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Sappho: A New Translation (World Literature in Translation) (Paperback)
A rousing rendition of this fascinating artifact of humanity.
A beat-up old copy of this book lives in my kitchen, alone on its perch within easy reach. It is my favorite way to spend a minute, and it is the answer to a not-insignificant number of questions:
Waiting for water to boil? Sappho.
Oven preheating? Sappho.
Cookies baking? Sappho.
I'm never sure which thing I find more extraordinary -- that these slim fragments have survived for more than 2500 years (and to think what was lost!), or that despite the gulf of time, so much of her work reads like it was written yesterday: stars just as beautiful, love as bittersweet.
In the immortal words of Sappho, "Let me tell you this: Someone in some future time will think of us."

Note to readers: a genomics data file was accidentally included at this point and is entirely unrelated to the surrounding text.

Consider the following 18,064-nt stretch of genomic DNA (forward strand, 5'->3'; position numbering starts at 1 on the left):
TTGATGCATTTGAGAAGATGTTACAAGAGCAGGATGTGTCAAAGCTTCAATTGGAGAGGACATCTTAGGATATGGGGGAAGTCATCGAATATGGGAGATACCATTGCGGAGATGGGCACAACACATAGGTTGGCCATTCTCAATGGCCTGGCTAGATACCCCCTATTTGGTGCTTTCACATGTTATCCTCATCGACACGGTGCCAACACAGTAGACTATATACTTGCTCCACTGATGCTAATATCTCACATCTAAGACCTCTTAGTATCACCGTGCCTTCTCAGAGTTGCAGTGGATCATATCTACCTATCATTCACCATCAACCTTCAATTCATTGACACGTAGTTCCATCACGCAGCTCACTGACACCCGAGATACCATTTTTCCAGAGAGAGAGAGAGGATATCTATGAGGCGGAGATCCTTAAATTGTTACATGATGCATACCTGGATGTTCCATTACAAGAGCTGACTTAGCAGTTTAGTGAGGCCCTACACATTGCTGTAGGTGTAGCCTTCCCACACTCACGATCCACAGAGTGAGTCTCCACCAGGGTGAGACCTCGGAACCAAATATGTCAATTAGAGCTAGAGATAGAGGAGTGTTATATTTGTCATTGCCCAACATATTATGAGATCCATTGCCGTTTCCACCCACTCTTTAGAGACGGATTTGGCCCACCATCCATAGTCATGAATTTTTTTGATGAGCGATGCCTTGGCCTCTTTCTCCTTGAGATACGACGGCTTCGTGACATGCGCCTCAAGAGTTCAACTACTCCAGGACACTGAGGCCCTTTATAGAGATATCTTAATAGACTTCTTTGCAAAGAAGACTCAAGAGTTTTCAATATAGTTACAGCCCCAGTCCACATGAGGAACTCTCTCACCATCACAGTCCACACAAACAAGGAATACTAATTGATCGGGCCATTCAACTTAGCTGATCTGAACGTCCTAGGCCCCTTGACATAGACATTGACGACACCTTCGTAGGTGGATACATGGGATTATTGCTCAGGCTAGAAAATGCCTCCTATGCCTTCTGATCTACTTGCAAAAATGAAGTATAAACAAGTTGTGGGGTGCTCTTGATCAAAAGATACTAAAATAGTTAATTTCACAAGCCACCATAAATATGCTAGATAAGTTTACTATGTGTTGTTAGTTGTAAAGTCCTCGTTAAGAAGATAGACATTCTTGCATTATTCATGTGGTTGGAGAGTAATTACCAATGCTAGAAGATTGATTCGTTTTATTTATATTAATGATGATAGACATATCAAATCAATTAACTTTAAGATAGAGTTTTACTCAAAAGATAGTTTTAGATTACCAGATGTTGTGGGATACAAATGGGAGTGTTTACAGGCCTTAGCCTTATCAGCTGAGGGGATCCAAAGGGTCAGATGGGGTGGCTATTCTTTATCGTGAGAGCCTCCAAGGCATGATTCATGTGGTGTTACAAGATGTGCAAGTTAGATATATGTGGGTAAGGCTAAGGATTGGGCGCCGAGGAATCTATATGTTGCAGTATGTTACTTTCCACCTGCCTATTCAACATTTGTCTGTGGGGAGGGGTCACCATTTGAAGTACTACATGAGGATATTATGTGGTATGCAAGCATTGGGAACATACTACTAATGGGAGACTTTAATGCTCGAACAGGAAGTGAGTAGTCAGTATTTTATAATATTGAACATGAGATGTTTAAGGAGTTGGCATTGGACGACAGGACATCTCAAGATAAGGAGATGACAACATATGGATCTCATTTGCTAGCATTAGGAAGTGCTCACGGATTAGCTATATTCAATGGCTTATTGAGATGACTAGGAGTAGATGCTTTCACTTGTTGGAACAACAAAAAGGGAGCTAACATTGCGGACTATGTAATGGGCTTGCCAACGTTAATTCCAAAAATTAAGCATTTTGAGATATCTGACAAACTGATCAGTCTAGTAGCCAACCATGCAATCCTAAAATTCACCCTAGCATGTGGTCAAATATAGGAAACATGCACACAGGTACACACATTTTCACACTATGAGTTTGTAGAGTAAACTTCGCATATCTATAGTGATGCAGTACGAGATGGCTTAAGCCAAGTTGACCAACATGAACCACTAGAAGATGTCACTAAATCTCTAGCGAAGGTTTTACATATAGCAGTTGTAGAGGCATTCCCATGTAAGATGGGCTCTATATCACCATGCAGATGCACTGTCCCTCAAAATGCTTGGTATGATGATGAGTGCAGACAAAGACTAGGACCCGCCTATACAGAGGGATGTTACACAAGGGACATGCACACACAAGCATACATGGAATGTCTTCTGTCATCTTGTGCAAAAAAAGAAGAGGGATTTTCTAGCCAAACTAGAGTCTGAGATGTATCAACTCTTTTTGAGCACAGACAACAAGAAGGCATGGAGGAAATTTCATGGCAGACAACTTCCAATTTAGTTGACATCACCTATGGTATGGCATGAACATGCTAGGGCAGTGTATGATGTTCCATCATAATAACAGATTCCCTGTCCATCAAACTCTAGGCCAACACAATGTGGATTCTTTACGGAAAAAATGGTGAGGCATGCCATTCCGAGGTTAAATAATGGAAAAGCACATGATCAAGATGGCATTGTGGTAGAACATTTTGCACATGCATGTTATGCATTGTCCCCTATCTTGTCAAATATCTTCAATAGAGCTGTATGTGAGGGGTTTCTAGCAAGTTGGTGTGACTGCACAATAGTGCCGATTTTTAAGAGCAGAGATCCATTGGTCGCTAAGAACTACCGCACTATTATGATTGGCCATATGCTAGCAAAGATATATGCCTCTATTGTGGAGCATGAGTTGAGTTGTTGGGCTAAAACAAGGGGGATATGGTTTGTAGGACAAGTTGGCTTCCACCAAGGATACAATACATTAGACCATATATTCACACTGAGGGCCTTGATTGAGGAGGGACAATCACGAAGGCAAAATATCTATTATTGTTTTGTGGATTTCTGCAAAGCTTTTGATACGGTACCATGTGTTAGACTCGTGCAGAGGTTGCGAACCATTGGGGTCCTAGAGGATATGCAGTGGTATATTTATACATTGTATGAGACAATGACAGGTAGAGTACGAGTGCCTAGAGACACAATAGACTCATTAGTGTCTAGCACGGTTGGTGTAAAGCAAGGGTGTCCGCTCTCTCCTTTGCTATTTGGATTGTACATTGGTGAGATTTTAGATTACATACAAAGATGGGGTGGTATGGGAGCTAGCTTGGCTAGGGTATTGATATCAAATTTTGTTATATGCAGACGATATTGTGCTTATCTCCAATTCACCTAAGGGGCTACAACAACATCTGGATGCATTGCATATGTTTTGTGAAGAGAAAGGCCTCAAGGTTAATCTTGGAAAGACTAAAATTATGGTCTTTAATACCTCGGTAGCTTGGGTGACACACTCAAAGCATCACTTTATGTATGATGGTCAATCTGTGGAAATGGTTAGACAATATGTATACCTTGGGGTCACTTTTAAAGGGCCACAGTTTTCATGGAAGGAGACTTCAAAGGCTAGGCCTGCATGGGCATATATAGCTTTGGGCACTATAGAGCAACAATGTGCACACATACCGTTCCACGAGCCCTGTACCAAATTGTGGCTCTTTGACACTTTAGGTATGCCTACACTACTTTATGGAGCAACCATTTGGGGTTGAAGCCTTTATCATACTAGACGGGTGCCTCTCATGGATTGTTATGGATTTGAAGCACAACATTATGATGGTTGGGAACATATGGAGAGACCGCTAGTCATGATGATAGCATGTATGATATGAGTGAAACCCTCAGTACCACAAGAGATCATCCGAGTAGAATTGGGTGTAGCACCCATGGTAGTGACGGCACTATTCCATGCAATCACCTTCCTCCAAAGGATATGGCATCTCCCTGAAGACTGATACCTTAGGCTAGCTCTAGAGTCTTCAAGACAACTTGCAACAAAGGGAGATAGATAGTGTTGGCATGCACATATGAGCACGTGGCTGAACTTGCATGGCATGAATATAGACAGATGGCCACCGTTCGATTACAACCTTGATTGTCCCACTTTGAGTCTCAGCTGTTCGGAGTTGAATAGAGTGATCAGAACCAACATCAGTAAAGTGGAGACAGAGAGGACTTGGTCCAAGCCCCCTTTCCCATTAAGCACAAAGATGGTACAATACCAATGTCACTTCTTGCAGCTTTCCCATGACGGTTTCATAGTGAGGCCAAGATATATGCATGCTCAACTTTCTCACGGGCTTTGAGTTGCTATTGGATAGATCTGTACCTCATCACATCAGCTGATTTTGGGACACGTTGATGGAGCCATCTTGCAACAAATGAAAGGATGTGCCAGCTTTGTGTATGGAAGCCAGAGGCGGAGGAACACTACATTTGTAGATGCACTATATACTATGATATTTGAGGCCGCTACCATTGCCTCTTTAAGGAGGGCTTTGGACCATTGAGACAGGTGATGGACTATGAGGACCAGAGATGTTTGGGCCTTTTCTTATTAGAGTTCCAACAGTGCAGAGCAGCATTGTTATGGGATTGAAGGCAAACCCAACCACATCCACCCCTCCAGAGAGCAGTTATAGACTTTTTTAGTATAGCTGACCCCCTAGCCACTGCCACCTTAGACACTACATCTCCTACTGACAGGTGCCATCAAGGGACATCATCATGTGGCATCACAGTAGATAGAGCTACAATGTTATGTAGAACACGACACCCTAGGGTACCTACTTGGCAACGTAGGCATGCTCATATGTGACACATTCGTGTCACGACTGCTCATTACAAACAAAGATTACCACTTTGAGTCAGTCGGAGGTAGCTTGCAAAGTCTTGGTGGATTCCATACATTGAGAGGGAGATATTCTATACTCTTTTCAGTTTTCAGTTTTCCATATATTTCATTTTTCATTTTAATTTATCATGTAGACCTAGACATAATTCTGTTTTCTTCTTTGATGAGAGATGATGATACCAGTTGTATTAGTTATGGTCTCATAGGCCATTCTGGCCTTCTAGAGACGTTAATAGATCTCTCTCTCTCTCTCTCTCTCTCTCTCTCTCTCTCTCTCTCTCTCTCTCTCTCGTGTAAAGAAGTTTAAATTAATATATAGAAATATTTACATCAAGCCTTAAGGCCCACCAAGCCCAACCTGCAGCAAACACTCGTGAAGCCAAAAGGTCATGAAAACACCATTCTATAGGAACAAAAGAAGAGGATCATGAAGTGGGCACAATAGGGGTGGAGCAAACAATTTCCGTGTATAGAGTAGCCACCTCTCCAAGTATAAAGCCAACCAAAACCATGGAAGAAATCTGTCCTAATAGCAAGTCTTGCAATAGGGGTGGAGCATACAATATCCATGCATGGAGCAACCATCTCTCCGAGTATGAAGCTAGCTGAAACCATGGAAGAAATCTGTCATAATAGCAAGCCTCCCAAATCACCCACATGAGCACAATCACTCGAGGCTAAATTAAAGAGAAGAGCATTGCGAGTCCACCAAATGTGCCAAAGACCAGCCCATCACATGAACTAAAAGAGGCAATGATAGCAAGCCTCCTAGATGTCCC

--Matt, Longfellow Books— From Matt Recommends!
These hundred poems and fragments constitute virtually all of Sappho that survives and effectively bring to life the woman whom the Greeks consider to be their greatest lyric poet. Mary Barnard's translations are lean, incisive, direct—the best ever published. She has rendered the beloved poet's verses, long the bane of translators, more authentically than anyone else in English.
About the Author
Mary Barnard (1909–2001) was a prominent American poet, translator, and biographer with many books in her repertoire. She studied Greek at Reed College and began to translate at Ezra Pound's suggestion in the 1930s. Her Assault on Mount Helicon: A Literary Memoir was published by the University of California Press in 1984. Two years later she received the Western States Book Award for her book-length poem, Time and the White Tigress. She also published prose fiction and a volume of essays on mythology as well as the original lyrics gathered in Collected Poems.